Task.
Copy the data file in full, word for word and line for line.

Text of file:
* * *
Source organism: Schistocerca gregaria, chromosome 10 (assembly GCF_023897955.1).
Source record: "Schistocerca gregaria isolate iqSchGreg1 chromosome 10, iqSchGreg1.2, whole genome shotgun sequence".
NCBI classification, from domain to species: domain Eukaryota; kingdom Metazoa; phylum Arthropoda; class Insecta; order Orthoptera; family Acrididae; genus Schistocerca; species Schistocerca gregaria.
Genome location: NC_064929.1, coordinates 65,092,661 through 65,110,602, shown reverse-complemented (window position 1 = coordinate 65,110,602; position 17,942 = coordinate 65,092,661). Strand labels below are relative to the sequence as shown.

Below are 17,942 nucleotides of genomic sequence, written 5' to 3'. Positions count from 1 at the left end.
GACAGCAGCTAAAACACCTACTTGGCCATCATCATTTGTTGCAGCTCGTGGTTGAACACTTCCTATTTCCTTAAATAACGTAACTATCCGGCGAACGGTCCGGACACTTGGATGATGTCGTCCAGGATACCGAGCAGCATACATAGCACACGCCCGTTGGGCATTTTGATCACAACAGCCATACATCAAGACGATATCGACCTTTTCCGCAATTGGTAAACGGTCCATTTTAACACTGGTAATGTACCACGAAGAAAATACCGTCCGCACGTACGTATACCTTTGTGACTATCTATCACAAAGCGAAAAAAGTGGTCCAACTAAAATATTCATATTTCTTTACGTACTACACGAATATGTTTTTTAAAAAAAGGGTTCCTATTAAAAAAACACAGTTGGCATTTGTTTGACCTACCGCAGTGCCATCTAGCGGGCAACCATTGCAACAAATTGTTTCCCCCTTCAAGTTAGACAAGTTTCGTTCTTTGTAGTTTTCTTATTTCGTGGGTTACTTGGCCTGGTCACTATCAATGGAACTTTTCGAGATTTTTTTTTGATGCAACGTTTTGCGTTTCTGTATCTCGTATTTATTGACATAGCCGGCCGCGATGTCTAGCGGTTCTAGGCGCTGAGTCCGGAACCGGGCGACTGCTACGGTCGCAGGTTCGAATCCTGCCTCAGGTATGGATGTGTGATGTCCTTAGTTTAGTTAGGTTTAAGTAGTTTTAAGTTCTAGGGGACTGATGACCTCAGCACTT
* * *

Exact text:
Source organism: Schistocerca gregaria, chromosome 10 (assembly GCF_023897955.1).
Source record: "Schistocerca gregaria isolate iqSchGreg1 chromosome 10, iqSchGreg1.2, whole genome shotgun sequence".
NCBI classification, from domain to species: domain Eukaryota; kingdom Metazoa; phylum Arthropoda; class Insecta; order Orthoptera; family Acrididae; genus Schistocerca; species Schistocerca gregaria.
Genome location: NC_064929.1, coordinates 65,092,661 through 65,110,602, shown reverse-complemented (window position 1 = coordinate 65,110,602; position 17,942 = coordinate 65,092,661). Strand labels below are relative to the sequence as shown.

Below are 17,942 nucleotides of genomic sequence, written 5' to 3'. Positions count from 1 at the left end.
GACAGCAGCTAAAACACCTACTTGGCCATCATCATTTGTTGCAGCTCGTGGTTGAACACTTCCTATTTCCTTAAATAACGTAACTATCCGGCGAACGGTCCGGACACTTGGATGATGTCGTCCAGGATACCGAGCAGCATACATAGCACACGCCCGTTGGGCATTTTGATCACAACAGCCATACATCAAGACGATATCGACCTTTTCCGCAATTGGTAAACGGTCCATTTTAACACTGGTAATGTACCACGAAGAAAATACCGTCCGCACGTACGTATACCTTTGTGACTATCTATCACAAAGCGAAAAAAGTGGTCCAACTAAAATATTCATATTTCTTTACGTACTACACGAATATGTTTTTTAAAAAAAGGGTTCCTATTAAAAAAACACAGTTGGCATTTGTTTGACCTACCGCAGTGCCATCTAGCGGGCAACCATTGCAACAAATTGTTTCCCCCTTCAAGTTAGACAAGTTTCGTTCTTTGTAGTTTTCTTATTTCGTGGGTTACTTGGCCTGGTCACTATCAATGGAACTTTTCGAGATTTTTTTTTGATGCAACGTTTTGCGTTTCTGTATCTCGTATTTATTGACATAGCCGGCCGCGATGTCTAGCGGTTCTAGGCGCTGAGTCCGGAACCGGGCGACTGCTACGGTCGCAGGTTCGAATCCTGCCTCAGGTATGGATGTGTGATGTCCTTAGTTTAGTTAGGTTTAAGTAGTTTTAAGTTCTAGGGGACTGATGACCTCAGCACTT